The National Democratic Congress (NDC) Member of Parliament for Tamale North, Alhassan Suhuyini, wants the Akufo-Addo led administration to admit that it has failed in the fight against illegal mining.

He said contrary to the high marks government has scored itself in the three-year campaign against illegal mining, popularly called galamsey, evidence on the ground suggests the progress made is negligible.

“I hear people talk about success and I ask myself ‘what is our measure of success?’ I mean how successful is a project when it gives you a worse outcome? Today the turbidity levels our water is worse than it used to be,” he said, Saturday on JoyNews’ news analysis programme, Newsfile.

70% success

The Minister for Environment, Science, Technology and Innovation, Professor Frimpong Boateng, recently rejected similar criticisms that the fight against illegal mining has been a failure, claiming that the campaign has recorded a 70% success rate.

Speaking to the press after President Nana Akufo- Addo delivered this year’s State of the Nation Address  (SONA) in Parliament, the Minister said the galamsey fight cannot be described as a total failure and that the positives outweigh the negatives.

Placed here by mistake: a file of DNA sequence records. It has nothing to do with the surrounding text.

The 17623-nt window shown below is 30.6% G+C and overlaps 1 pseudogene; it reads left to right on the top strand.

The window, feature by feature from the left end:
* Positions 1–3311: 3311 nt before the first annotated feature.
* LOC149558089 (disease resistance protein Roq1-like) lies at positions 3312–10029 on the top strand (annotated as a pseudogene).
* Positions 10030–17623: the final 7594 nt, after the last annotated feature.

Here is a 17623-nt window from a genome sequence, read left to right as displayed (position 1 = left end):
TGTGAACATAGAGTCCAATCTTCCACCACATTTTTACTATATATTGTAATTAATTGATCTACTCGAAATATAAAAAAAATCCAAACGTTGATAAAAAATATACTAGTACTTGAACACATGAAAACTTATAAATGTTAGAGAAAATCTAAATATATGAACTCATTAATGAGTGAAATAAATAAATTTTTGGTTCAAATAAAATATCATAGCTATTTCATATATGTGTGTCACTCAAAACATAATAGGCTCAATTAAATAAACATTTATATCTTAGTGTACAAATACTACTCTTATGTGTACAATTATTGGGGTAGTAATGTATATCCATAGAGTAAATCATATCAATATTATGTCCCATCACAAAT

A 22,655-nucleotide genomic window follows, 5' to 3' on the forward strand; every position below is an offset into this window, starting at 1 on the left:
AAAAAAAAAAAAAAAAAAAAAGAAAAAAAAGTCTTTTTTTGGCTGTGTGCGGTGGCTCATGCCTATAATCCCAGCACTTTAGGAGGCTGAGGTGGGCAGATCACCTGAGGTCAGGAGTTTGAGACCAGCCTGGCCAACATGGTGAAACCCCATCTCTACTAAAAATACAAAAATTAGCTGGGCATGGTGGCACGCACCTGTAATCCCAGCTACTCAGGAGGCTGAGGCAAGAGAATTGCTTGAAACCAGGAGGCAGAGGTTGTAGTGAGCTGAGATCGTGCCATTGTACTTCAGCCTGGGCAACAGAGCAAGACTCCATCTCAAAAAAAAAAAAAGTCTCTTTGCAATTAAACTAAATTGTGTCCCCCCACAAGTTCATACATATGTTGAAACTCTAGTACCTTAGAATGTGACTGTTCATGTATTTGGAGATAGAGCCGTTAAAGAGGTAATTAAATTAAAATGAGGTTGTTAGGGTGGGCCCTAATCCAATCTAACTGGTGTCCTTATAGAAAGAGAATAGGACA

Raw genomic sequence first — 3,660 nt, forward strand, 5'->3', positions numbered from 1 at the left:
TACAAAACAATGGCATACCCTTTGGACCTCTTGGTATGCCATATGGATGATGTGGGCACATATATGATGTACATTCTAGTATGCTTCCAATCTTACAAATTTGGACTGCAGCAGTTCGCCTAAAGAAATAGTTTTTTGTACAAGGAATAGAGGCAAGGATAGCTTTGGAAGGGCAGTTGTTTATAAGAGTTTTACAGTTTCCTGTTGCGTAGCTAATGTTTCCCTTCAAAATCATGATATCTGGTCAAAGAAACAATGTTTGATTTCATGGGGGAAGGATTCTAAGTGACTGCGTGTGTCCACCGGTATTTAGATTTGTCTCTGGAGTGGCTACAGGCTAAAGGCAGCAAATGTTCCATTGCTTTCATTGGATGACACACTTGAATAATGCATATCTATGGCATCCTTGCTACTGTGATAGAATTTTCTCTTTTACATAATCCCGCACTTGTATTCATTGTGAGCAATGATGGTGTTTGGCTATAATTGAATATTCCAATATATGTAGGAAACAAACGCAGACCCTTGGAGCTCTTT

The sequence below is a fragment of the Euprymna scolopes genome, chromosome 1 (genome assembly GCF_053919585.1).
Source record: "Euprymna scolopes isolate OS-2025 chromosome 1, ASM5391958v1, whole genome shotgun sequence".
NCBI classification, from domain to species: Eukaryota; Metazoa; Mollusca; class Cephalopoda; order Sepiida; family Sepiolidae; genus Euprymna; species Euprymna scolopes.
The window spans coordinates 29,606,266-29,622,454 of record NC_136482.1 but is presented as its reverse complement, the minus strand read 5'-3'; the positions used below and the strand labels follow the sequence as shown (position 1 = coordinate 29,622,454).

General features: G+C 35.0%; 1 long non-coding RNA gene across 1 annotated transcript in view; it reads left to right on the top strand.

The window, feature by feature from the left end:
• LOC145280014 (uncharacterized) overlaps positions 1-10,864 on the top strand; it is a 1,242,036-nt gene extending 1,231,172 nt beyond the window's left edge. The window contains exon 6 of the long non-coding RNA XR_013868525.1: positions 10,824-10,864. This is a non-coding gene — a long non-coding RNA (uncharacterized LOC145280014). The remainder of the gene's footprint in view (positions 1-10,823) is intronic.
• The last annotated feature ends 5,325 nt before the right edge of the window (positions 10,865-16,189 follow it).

His defense for his outfit follows corruption allegations levelled against the Inter-Ministerial Committee on Illegal Mining, tasked to spearhead the process.

Prof Frimpong-Boateng debunked the corruption claims insisting that he has not misconducted himself has been alleged.

Praising effort instead of outcomes

Reacting to this and other issues that have come up about the fight against illegal mining, Mr Suhuyini, who is also a member of the Parliamentary Select Committee on the Lands and Forestry said that he has read studies on Ghana that shows that the turbidity levels of water bodies along areas where galamsey is intense have gotten worse.

He said in that same report, researchers revealed that diseases in the communities along some rivers have increased.

He was, however, unable to name the authors or title of that study.

“If in the face of the failure, we still can placate ourselves and talk success then our measure of success is that low and I think it is shameful,” he said.

In his opinion, the campaign was supposed to achieve high results for the environment and the mining industry, hence whatever government is commending itself as success is most likely a sham.

“We launched out to improve a situation [but] as we speak the situation has not improved. Yes, we may have engaged in some commendable works and acts but …it has not improved.

“Maybe we are more interested in effort than the outcome. If we want to praise ourselves for effort, I will not fault that. I am not that kind. I think that I want outcomes, I want results,” stressed.